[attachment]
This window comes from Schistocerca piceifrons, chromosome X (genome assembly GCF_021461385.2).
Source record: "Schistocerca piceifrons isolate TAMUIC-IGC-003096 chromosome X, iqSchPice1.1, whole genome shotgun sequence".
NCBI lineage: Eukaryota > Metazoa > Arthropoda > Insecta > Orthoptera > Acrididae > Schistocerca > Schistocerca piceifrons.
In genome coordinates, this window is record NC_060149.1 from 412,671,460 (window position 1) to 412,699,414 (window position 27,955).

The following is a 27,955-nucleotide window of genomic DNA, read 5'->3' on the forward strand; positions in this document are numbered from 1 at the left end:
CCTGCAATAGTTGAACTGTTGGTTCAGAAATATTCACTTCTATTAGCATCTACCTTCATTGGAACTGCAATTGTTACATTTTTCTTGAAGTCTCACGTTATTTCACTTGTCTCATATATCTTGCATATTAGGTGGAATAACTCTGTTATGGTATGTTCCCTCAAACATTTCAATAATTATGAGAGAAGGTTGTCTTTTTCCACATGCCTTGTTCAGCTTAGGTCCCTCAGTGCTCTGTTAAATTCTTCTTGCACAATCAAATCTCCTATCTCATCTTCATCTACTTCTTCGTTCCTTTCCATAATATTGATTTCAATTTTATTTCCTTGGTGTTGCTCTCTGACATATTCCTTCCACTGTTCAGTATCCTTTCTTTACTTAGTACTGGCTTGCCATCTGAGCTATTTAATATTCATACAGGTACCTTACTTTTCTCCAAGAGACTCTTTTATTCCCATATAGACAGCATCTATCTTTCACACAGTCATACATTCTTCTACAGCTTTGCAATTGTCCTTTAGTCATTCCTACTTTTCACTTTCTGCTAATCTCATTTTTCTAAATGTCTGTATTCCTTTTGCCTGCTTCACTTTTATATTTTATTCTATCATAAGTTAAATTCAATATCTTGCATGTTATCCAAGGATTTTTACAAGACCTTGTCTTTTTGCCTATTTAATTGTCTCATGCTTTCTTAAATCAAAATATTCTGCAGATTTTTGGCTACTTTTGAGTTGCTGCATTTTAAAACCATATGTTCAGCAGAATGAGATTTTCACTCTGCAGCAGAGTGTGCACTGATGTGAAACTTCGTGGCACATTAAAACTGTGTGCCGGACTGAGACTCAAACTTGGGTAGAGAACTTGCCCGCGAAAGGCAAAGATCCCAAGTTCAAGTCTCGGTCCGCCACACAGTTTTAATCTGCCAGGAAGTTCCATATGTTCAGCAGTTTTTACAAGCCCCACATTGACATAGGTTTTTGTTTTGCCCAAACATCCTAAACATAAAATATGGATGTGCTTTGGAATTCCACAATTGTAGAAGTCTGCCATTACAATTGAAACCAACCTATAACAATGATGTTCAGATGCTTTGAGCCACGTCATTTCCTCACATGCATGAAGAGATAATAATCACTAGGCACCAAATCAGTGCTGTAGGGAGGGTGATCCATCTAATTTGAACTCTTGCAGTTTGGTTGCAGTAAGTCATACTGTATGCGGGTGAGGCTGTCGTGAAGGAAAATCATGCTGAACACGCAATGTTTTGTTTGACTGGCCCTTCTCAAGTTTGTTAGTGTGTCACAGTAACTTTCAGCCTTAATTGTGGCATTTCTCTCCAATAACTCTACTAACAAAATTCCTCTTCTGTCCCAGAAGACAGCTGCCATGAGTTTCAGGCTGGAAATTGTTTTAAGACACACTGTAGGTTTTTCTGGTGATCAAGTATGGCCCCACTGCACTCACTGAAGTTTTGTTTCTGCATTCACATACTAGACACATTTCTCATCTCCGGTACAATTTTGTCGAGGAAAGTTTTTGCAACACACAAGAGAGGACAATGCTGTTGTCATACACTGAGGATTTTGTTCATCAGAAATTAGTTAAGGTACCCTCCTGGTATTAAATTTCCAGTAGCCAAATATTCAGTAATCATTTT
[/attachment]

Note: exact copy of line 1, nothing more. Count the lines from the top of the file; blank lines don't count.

This window comes from Schistocerca piceifrons, chromosome X (genome assembly GCF_021461385.2).